Portable altar of Eilbert, from the Guelph Treasure (1150)
Two claimants to a collection of medieval ecclesiastical treasure valued at $276 million and known as the Guelph Treasure, filed a lawsuit against the German government at a US District Court in Washington on Monday, the Wall Street Journal reports.
The claimants, Alan Philipp and Gerald Stiebel, allege that their Jewish ancestors sold the collection under duress for much less than what it was worth to Hermann Göring, the second-most powerful man in Nazi Germany. Göring later presented the treasure to Adolf Hitler as a gift. Today the treasure is on display in the Bode Museum in Berlin.
However, officials at the Prussian Cultural Heritage Foundation, which manages Berlin's state museums, maintain that the transaction was consensual and that the collection was acquired at a fair market price at the time. This view was upheld by the Limbach Commission, Germany's advisory panel on Nazi-looted art. (See Why Ronald Lauder Is Right About Nazi-Looted Art in Museums and American Association of Museums Goes Easy on Nazi Loot.)
According to the Commission, the 4.25 million Reichsmark the Prussian state paid for the Guelph Treasure was only 1.75 million Reichsmark below the price the consortium of four art dealers paid for it in 1929. The commission attributed the price difference to the Great Depression.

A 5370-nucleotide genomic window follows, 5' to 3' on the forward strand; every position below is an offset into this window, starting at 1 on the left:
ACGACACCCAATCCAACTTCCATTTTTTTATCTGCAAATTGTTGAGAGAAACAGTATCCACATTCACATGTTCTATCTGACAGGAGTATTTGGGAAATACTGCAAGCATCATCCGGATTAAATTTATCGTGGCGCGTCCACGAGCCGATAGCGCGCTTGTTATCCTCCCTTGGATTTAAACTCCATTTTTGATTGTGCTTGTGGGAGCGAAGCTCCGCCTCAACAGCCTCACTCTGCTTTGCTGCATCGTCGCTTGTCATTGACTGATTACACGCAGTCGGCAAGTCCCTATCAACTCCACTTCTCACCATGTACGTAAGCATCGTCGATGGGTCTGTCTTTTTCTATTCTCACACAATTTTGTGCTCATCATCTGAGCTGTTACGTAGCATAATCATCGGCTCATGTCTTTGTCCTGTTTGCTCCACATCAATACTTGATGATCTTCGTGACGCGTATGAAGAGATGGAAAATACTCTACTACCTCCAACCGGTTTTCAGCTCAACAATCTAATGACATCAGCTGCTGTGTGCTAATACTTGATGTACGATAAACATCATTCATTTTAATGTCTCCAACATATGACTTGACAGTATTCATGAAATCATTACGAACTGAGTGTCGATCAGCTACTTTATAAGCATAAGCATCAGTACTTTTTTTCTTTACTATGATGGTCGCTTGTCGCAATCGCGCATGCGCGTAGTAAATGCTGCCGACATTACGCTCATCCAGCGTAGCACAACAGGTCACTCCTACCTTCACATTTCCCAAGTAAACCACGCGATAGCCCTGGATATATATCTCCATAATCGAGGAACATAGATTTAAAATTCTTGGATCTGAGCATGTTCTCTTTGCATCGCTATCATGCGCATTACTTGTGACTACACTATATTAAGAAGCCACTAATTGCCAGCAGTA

“The sale of the Guelph treasure cannot be considered a forced sale," stated the Limbach Commission quoted in the New York Times. "Therefore it cannot recommend a restitution of the Guelph Treasure to the heirs of the four art dealers."
The claimants' attorney, Nicholas O'Donnell, who invoked jurisdiction under the Foreign Sovereignties Immunities Act, told Bild “The value of the collection was four to six times what was paid to the owners at the time." O'Donnell also criticized the slow, outdated, and opaque processes in which the German government deals with restitution cases. The attorney lamented that “The refusal of the German government to acknowledge the losses of the victims that managed to save their life, but not their livelihood and possessions, lies in stark contrast to Germany's historical obligations."
Heightening tensions further, Hermann Parzinger, the president of the Prussian Cultural Heritage Foundation, recently announced that the state of Berlin had approved an export ban on the Guelph Treasure by adding the works to the list of nationally significant cultural goods. It is unclear if Parzinger and German Culture Minister Monika Grütters were aware of the US lawsuit at the time of the announcement.
The claimants however, are determined to see justice. Gerald Stiebel, grandson of the art dealer Issac Rosenbaum told Bild "The German authorities say that the Nazis acquired the collection fairly. How can that be? We hope that we will get justice in a US court."